Nov 4, 2017
    Moved 3 times in 3 years when I lived in Chicago. Watched a lot of friends move without cars too

    Asking a friend to borrow their car or using zipcar were the most frequent options.
    None of my city friends have cars. I also wouldn't feel comfortable driving someone else's car in the city!

    I used to have a ZipCar membership but I let it lapse because it really isn't a great deal for me or the amount I would use it.
     

    tvguy

    Question anything the facts don't support.
    Joined
    Dec 15, 2003
    What happened to your 1927 Suburban with 1,300,000 miles on it? Do you still have it? :)
    1987. Had it 31 years. Only 160,000 miles. My "family car" Traded it in last year on a 2018 Ford Flex, our retirement car. Now I get 25 mpg on the freeway instead of 9 mpg. I hope to get 31 years out of the Flex. Actually, I hope I am still around 31 years from now when I am 92
     
  • skyblue17

    DIS Veteran
    Joined
    Nov 4, 2017
    One other thing, that might be considered other places more than I think but seems NYC-specific to me, ha.

    There have been times where small mice have taken up residence in our apartment. And we've dealt with them, as you do. But from time to time, I knoooow they used my radiator as a gateway into the apartment. And I'm pretty sure it's possible that they might have made a home in a small area underneath the above mentioned free-standing closet (there's about four inches of space there, and the back of it is missing a panel). I am terrified of what I might find when I move the thing.
     

    NYCgrrl

    DIS Veteran
    Joined
    Jul 13, 2017
    One other thing, that might be considered other places more than I think but seems NYC-specific to me, ha.

    There have been times where small mice have taken up residence in our apartment. And we've dealt with them, as you do. But from time to time, I knoooow they used my radiator as a gateway into the apartment. And I'm pretty sure it's possible that they might have made a home in a small area underneath the above mentioned free-standing closet (there's about four inches of space there, and the back of it is missing a panel). I am terrified of what I might find when I move the thing.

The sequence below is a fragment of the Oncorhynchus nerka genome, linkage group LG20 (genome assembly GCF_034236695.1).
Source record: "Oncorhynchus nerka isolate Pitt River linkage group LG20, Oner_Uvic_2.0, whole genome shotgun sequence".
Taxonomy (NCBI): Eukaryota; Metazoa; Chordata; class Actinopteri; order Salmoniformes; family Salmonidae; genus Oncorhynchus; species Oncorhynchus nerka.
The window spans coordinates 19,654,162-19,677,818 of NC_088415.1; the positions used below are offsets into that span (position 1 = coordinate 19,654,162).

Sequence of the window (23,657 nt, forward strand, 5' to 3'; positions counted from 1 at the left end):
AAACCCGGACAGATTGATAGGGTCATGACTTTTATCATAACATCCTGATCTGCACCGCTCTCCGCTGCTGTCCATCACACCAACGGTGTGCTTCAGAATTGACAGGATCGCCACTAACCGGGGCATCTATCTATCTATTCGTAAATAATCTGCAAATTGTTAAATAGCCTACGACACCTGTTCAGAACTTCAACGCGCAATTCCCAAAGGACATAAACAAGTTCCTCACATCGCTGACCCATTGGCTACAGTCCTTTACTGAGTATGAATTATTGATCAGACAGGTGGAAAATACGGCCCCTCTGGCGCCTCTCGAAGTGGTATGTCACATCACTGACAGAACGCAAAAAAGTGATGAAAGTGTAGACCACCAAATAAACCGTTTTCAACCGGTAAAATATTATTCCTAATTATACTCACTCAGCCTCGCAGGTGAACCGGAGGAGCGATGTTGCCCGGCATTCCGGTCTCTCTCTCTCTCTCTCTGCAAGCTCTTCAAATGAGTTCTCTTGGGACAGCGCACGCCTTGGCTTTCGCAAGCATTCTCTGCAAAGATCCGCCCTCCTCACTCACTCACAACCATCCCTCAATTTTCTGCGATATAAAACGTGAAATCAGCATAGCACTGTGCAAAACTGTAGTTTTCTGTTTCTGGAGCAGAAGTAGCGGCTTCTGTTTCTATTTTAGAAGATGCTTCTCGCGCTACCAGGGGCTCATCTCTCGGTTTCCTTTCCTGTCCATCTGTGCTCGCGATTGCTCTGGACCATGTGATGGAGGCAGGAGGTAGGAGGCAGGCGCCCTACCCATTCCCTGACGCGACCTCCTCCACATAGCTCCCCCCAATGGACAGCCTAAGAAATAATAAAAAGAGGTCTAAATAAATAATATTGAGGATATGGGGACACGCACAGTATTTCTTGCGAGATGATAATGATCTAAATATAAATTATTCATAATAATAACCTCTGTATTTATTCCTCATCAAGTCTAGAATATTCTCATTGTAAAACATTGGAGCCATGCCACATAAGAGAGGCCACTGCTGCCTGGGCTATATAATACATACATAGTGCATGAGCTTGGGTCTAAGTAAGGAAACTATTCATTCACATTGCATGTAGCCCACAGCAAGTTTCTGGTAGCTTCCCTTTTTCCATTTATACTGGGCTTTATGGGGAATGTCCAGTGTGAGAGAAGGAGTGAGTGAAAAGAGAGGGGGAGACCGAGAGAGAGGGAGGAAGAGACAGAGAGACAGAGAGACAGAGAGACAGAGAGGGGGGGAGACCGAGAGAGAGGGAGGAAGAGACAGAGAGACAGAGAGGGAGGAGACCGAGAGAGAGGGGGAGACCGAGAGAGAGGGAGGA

Yes, it's mice come home season right now, sigh. Why the heckenspeck they'd bypass all those other floors to come and visit me above the 10th floor I just can't fathom. Maybe they think I'll tell them Disney stories.....

    Steadfast with your corn broom and wack away. The mice are really just as scared of you as you could be of them, LOL.
     

    skyblue17

    DIS Veteran
    Joined
    Nov 4, 2017
    Well, there was no mouse or even evidence of mice in that little cozy space! I'm relieved! I was able to clean around it so there will be little to do when the movers come.

    Funnily enough, though, when my room was painted a few months ago, the painters could not move the full closet and thus did not paint behind it. Oops. I'm trying to decide if that's my problem or the next person's.

    I bought some ($13!) kitty litter for my paint can and will be doing that later! Why $13, well, it was only eight pounds to carry home on the subway instead of 16.
     

    NYCgrrl

    DIS Veteran